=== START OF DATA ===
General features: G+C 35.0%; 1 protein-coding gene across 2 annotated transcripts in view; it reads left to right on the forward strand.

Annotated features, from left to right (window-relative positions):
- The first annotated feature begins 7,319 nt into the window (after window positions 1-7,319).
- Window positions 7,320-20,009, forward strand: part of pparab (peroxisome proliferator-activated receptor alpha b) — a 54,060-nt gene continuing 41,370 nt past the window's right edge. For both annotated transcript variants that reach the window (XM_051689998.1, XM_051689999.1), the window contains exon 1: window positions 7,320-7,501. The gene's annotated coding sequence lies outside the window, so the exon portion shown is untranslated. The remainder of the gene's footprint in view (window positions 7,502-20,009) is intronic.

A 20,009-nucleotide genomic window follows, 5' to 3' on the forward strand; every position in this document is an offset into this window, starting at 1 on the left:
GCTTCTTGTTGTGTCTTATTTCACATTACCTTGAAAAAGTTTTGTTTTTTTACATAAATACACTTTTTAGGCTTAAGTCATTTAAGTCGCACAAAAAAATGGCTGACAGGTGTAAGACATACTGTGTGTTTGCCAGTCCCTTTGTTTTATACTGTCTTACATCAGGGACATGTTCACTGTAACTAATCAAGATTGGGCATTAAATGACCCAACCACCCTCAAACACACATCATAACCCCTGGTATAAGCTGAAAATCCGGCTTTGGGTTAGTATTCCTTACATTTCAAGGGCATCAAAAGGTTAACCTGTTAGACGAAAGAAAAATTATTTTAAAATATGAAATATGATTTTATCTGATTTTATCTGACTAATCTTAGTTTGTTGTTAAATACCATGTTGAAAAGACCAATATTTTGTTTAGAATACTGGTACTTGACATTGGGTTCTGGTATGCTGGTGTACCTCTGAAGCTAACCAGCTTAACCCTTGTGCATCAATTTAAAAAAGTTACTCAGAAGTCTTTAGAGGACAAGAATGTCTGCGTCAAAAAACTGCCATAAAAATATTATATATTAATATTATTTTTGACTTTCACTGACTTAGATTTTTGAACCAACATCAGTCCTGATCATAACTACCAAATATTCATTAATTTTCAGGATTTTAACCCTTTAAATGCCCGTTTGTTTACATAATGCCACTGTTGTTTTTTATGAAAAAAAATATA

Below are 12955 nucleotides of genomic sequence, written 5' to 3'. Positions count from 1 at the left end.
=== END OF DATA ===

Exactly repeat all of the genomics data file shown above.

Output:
General features: G+C 35.0%; 1 protein-coding gene across 2 annotated transcripts in view; it reads left to right on the forward strand.

Annotated features, from left to right (window-relative positions):
- The first annotated feature begins 7,319 nt into the window (after window positions 1-7,319).
- Window positions 7,320-20,009, forward strand: part of pparab (peroxisome proliferator-activated receptor alpha b) — a 54,060-nt gene continuing 41,370 nt past the window's right edge. For both annotated transcript variants that reach the window (XM_051689998.1, XM_051689999.1), the window contains exon 1: window positions 7,320-7,501. The gene's annotated coding sequence lies outside the window, so the exon portion shown is untranslated. The remainder of the gene's footprint in view (window positions 7,502-20,009) is intronic.

A 20,009-nucleotide genomic window follows, 5' to 3' on the forward strand; every position in this document is an offset into this window, starting at 1 on the left:
GCTTCTTGTTGTGTCTTATTTCACATTACCTTGAAAAAGTTTTGTTTTTTTACATAAATACACTTTTTAGGCTTAAGTCATTTAAGTCGCACAAAAAAATGGCTGACAGGTGTAAGACATACTGTGTGTTTGCCAGTCCCTTTGTTTTATACTGTCTTACATCAGGGACATGTTCACTGTAACTAATCAAGATTGGGCATTAAATGACCCAACCACCCTCAAACACACATCATAACCCCTGGTATAAGCTGAAAATCCGGCTTTGGGTTAGTATTCCTTACATTTCAAGGGCATCAAAAGGTTAACCTGTTAGACGAAAGAAAAATTATTTTAAAATATGAAATATGATTTTATCTGATTTTATCTGACTAATCTTAGTTTGTTGTTAAATACCATGTTGAAAAGACCAATATTTTGTTTAGAATACTGGTACTTGACATTGGGTTCTGGTATGCTGGTGTACCTCTGAAGCTAACCAGCTTAACCCTTGTGCATCAATTTAAAAAAGTTACTCAGAAGTCTTTAGAGGACAAGAATGTCTGCGTCAAAAAACTGCCATAAAAATATTATATATTAATATTATTTTTGACTTTCACTGACTTAGATTTTTGAACCAACATCAGTCCTGATCATAACTACCAAATATTCATTAATTTTCAGGATTTTAACCCTTTAAATGCCCGTTTGTTTACATAATGCCACTGTTGTTTTTTATGAAAAAAAATATA

Below are 12955 nucleotides of genomic sequence, written 5' to 3'. Positions count from 1 at the left end.